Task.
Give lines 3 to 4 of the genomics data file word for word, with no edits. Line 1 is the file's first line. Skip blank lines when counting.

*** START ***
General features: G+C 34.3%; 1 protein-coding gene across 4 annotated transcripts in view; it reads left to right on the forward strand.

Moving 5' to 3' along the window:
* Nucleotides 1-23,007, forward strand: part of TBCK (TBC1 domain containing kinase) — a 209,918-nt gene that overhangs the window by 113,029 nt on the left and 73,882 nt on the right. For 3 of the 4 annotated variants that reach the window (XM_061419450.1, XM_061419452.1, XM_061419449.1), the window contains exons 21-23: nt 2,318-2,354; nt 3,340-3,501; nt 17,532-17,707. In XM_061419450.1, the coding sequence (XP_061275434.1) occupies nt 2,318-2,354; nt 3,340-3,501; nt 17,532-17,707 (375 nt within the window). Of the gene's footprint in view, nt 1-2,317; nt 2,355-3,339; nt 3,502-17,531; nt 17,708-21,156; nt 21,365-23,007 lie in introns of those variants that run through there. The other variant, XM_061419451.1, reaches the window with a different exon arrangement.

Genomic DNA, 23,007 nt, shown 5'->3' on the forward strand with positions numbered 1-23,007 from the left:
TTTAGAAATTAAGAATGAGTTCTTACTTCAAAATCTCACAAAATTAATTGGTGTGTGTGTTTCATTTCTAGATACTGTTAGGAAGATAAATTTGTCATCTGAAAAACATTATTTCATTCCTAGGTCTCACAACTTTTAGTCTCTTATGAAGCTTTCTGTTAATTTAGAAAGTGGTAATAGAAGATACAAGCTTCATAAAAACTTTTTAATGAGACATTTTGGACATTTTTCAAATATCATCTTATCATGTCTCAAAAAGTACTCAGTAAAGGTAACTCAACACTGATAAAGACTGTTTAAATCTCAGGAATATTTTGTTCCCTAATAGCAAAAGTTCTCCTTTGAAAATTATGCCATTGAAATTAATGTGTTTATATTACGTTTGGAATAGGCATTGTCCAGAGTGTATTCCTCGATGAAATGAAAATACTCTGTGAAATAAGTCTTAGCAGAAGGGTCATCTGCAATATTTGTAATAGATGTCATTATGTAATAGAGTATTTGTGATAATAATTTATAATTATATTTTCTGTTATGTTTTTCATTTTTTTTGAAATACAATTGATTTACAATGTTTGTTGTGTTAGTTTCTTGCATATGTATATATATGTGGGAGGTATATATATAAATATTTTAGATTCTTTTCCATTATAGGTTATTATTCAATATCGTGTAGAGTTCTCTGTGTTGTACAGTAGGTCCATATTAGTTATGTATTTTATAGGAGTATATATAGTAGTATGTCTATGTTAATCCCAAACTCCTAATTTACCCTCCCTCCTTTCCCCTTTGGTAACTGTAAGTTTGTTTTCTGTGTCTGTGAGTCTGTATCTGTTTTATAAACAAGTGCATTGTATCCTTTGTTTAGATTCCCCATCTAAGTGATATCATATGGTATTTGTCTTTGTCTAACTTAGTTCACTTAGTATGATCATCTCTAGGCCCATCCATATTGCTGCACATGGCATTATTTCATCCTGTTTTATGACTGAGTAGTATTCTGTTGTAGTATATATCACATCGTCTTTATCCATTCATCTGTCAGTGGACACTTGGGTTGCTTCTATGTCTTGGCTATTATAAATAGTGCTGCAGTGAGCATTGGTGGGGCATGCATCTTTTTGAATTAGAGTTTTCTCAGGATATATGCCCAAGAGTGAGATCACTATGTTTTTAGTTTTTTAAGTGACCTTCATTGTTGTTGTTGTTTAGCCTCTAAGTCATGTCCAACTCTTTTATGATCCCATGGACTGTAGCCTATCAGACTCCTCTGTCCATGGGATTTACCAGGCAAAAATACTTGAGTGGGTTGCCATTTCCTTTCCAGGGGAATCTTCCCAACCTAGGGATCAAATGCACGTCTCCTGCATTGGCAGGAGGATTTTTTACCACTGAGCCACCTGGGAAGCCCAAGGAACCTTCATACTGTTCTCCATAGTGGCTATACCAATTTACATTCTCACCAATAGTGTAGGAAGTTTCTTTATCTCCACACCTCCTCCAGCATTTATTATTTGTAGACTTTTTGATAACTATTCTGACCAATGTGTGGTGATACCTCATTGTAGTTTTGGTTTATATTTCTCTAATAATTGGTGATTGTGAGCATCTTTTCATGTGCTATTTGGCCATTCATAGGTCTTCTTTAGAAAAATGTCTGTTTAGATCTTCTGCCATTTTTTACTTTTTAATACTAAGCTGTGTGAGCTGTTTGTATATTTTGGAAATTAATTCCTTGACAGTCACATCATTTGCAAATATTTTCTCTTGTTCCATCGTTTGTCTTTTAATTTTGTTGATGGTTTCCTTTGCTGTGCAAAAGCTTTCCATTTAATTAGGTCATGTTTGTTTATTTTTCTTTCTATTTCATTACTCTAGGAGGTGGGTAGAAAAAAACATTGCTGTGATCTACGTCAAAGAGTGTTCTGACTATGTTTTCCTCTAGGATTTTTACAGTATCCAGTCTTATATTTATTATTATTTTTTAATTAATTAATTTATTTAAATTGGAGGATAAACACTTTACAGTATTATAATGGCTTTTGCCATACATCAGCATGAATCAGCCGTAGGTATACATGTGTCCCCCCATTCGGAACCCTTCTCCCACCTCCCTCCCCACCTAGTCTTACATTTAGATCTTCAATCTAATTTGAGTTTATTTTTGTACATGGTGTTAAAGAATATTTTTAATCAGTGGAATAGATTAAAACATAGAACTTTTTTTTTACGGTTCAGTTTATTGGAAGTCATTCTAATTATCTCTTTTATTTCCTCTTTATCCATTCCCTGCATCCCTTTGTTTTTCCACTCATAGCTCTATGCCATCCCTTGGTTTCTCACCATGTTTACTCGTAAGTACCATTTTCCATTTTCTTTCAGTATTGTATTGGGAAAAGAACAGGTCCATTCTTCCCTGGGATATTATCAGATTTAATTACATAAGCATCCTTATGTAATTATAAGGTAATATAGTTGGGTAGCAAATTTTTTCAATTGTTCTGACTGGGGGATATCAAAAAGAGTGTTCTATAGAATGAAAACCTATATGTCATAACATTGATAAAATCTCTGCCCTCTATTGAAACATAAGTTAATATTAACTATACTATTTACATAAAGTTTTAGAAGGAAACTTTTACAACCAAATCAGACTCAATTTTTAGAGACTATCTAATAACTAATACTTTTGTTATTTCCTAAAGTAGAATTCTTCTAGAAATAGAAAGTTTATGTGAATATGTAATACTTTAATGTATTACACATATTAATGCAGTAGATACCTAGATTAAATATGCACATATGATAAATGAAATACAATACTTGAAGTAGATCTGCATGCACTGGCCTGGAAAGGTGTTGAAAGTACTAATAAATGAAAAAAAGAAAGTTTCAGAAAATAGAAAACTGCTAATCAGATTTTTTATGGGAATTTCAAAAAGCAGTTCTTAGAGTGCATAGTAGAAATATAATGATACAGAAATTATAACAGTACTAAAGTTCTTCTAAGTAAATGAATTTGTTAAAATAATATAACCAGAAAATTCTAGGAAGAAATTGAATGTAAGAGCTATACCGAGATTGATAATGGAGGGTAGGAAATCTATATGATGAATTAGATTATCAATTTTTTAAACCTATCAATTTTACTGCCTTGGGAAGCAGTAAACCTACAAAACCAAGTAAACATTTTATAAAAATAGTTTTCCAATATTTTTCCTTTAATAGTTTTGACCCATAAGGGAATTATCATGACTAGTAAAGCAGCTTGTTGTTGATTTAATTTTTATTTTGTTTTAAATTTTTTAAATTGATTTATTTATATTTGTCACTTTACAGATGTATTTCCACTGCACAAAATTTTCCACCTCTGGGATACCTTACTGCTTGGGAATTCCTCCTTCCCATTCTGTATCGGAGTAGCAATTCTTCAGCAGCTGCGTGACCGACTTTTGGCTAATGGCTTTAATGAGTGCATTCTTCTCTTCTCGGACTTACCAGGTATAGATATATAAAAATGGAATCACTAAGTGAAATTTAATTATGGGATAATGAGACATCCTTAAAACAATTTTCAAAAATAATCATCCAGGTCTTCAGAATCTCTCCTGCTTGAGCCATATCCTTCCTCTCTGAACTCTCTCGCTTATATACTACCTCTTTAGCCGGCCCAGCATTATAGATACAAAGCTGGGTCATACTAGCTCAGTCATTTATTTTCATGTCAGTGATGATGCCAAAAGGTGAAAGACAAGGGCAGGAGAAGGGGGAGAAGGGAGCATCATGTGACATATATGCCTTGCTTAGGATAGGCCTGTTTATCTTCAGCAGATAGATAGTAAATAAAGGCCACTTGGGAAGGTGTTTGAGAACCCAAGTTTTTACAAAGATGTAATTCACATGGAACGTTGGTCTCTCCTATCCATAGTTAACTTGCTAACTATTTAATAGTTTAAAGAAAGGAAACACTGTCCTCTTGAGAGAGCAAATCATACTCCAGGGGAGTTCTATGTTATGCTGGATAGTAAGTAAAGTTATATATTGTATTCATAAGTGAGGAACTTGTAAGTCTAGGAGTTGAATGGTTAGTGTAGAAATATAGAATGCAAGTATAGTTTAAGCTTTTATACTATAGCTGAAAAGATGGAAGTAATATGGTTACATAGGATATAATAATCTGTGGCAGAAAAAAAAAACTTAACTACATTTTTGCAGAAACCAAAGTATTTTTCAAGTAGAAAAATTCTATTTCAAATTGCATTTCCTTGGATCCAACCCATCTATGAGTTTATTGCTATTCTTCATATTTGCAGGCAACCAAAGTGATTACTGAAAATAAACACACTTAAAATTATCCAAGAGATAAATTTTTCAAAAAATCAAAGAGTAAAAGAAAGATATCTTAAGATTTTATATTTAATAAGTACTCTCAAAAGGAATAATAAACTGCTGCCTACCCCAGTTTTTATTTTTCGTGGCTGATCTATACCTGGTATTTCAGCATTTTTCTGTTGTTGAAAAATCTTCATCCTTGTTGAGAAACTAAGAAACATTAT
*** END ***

* Nucleotides 1-23,007, forward strand: part of TBCK (TBC1 domain containing kinase) — a 209,918-nt gene that overhangs the window by 113,029 nt on the left and 73,882 nt on the right. For 3 of the 4 annotated variants that reach the window (XM_061419450.1, XM_061419452.1, XM_061419449.1), the window contains exons 21-23: nt 2,318-2,354; nt 3,340-3,501; nt 17,532-17,707. In XM_061419450.1, the coding sequence (XP_061275434.1) occupies nt 2,318-2,354; nt 3,340-3,501; nt 17,532-17,707 (375 nt within the window). Of the gene's footprint in view, nt 1-2,317; nt 2,355-3,339; nt 3,502-17,531; nt 17,708-21,156; nt 21,365-23,007 lie in introns of those variants that run through there. The other variant, XM_061419451.1, reaches the window with a different exon arrangement.

Genomic DNA, 23,007 nt, shown 5'->3' on the forward strand with positions numbered 1-23,007 from the left: